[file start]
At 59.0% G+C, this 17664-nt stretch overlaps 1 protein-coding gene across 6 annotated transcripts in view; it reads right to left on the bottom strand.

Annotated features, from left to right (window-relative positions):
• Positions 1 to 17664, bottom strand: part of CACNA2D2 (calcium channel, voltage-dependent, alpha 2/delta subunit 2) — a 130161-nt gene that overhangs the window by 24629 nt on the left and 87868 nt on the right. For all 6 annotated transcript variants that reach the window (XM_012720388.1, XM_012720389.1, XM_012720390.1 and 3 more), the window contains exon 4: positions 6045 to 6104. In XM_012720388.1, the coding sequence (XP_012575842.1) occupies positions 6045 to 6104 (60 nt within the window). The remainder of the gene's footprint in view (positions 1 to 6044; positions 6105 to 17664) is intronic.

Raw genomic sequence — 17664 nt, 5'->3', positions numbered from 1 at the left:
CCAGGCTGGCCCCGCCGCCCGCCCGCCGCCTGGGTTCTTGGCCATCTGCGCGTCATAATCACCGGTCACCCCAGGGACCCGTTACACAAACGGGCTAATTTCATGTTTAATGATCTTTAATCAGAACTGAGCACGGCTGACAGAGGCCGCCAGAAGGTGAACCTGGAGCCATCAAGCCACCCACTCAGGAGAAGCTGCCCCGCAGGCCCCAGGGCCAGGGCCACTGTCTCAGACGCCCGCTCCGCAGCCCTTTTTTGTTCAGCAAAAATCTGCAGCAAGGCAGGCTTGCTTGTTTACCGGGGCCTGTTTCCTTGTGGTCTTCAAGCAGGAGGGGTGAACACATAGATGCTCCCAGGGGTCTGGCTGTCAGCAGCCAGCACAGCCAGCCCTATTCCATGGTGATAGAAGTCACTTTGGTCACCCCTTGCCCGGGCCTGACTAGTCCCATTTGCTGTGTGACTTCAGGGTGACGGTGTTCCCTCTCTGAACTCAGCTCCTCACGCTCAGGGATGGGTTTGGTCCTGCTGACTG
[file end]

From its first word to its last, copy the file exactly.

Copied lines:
At 59.0% G+C, this 17664-nt stretch overlaps 1 protein-coding gene across 6 annotated transcripts in view; it reads right to left on the bottom strand.

Annotated features, from left to right (window-relative positions):
• Positions 1 to 17664, bottom strand: part of CACNA2D2 (calcium channel, voltage-dependent, alpha 2/delta subunit 2) — a 130161-nt gene that overhangs the window by 24629 nt on the left and 87868 nt on the right. For all 6 annotated transcript variants that reach the window (XM_012720388.1, XM_012720389.1, XM_012720390.1 and 3 more), the window contains exon 4: positions 6045 to 6104. In XM_012720388.1, the coding sequence (XP_012575842.1) occupies positions 6045 to 6104 (60 nt within the window). The remainder of the gene's footprint in view (positions 1 to 6044; positions 6105 to 17664) is intronic.

Raw genomic sequence — 17664 nt, 5'->3', positions numbered from 1 at the left:
CCAGGCTGGCCCCGCCGCCCGCCCGCCGCCTGGGTTCTTGGCCATCTGCGCGTCATAATCACCGGTCACCCCAGGGACCCGTTACACAAACGGGCTAATTTCATGTTTAATGATCTTTAATCAGAACTGAGCACGGCTGACAGAGGCCGCCAGAAGGTGAACCTGGAGCCATCAAGCCACCCACTCAGGAGAAGCTGCCCCGCAGGCCCCAGGGCCAGGGCCACTGTCTCAGACGCCCGCTCCGCAGCCCTTTTTTGTTCAGCAAAAATCTGCAGCAAGGCAGGCTTGCTTGTTTACCGGGGCCTGTTTCCTTGTGGTCTTCAAGCAGGAGGGGTGAACACATAGATGCTCCCAGGGGTCTGGCTGTCAGCAGCCAGCACAGCCAGCCCTATTCCATGGTGATAGAAGTCACTTTGGTCACCCCTTGCCCGGGCCTGACTAGTCCCATTTGCTGTGTGACTTCAGGGTGACGGTGTTCCCTCTCTGAACTCAGCTCCTCACGCTCAGGGATGGGTTTGGTCCTGCTGACTG